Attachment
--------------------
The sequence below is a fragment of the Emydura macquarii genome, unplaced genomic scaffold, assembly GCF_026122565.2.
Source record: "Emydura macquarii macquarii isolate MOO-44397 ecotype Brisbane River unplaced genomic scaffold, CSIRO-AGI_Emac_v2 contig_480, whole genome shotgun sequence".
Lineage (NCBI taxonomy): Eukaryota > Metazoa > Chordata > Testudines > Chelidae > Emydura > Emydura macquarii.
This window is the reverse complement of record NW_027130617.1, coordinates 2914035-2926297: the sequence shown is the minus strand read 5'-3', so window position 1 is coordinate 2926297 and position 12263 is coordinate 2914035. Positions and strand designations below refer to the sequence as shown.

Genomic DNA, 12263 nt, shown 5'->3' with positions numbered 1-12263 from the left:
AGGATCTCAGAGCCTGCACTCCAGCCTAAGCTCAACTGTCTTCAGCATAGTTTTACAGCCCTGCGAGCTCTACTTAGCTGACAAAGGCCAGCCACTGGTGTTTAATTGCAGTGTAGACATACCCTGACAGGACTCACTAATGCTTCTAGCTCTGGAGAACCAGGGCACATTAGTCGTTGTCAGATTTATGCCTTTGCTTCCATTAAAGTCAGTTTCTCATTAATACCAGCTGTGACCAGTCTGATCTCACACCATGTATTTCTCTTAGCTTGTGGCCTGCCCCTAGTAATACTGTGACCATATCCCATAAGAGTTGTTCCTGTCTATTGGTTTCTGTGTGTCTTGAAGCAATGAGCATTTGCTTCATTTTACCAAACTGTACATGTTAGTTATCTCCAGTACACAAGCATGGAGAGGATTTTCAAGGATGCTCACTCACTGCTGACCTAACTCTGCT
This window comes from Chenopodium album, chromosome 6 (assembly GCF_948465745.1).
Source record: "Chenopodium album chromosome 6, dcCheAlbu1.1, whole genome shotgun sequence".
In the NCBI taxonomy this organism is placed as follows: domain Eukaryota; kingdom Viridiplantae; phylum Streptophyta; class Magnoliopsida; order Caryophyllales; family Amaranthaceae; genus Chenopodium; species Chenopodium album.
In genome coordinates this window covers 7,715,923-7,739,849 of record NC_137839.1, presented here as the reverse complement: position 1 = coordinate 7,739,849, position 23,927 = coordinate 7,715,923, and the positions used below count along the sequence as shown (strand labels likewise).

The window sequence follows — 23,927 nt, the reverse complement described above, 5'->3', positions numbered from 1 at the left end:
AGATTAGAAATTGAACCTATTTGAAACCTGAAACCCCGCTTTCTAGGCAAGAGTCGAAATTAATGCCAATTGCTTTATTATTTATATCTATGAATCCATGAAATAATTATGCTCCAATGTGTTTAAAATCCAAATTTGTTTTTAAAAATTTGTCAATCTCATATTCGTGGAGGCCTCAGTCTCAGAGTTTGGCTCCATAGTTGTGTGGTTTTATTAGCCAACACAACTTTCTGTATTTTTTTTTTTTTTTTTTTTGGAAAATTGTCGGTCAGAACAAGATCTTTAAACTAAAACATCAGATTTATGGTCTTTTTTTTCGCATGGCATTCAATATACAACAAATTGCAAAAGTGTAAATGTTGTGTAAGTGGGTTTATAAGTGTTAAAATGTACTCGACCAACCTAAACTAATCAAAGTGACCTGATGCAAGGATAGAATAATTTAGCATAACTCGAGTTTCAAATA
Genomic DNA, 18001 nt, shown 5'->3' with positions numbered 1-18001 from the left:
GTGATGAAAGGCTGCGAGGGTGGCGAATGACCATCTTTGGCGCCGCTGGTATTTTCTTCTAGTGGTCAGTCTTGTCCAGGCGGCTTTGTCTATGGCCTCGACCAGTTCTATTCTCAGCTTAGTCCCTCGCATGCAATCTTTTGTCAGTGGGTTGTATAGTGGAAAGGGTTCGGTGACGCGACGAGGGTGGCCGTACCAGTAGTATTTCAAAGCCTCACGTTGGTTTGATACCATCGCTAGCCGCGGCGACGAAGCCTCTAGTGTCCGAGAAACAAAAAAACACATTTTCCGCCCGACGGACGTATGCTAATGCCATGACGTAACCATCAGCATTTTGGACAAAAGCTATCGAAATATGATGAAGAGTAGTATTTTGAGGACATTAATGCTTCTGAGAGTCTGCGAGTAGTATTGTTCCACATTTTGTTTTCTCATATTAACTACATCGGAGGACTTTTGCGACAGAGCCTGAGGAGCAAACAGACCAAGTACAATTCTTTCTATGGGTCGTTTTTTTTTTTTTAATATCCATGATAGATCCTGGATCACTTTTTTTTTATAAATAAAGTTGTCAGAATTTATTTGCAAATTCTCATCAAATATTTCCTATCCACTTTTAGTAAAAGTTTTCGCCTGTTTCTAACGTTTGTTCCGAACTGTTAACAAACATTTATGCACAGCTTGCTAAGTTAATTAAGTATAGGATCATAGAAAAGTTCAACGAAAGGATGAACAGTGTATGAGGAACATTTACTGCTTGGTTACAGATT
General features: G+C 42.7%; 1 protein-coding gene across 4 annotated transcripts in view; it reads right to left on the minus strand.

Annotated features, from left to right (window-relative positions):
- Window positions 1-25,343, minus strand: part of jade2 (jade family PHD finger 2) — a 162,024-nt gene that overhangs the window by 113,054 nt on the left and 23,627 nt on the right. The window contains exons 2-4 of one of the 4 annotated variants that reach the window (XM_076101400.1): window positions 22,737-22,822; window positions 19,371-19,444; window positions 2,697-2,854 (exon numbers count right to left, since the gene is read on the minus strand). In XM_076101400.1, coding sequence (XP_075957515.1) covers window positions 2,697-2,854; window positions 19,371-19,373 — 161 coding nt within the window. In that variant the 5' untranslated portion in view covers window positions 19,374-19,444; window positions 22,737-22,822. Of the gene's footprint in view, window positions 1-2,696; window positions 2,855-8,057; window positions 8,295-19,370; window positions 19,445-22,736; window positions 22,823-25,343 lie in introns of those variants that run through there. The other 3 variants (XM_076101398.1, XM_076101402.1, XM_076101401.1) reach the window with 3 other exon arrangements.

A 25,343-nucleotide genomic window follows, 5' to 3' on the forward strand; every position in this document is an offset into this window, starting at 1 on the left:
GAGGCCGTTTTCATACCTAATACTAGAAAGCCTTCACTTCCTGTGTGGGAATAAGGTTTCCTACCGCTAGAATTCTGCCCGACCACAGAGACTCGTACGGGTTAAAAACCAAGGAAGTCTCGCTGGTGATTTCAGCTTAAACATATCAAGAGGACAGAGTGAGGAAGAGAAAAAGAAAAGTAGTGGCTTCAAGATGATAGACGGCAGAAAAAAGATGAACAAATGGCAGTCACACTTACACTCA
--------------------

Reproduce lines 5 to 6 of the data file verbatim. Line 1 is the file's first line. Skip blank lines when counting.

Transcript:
Genomic DNA, 12263 nt, shown 5'->3' with positions numbered 1-12263 from the left:
AGGATCTCAGAGCCTGCACTCCAGCCTAAGCTCAACTGTCTTCAGCATAGTTTTACAGCCCTGCGAGCTCTACTTAGCTGACAAAGGCCAGCCACTGGTGTTTAATTGCAGTGTAGACATACCCTGACAGGACTCACTAATGCTTCTAGCTCTGGAGAACCAGGGCACATTAGTCGTTGTCAGATTTATGCCTTTGCTTCCATTAAAGTCAGTTTCTCATTAATACCAGCTGTGACCAGTCTGATCTCACACCATGTATTTCTCTTAGCTTGTGGCCTGCCCCTAGTAATACTGTGACCATATCCCATAAGAGTTGTTCCTGTCTATTGGTTTCTGTGTGTCTTGAAGCAATGAGCATTTGCTTCATTTTACCAAACTGTACATGTTAGTTATCTCCAGTACACAAGCATGGAGAGGATTTTCAAGGATGCTCACTCACTGCTGACCTAACTCTGCT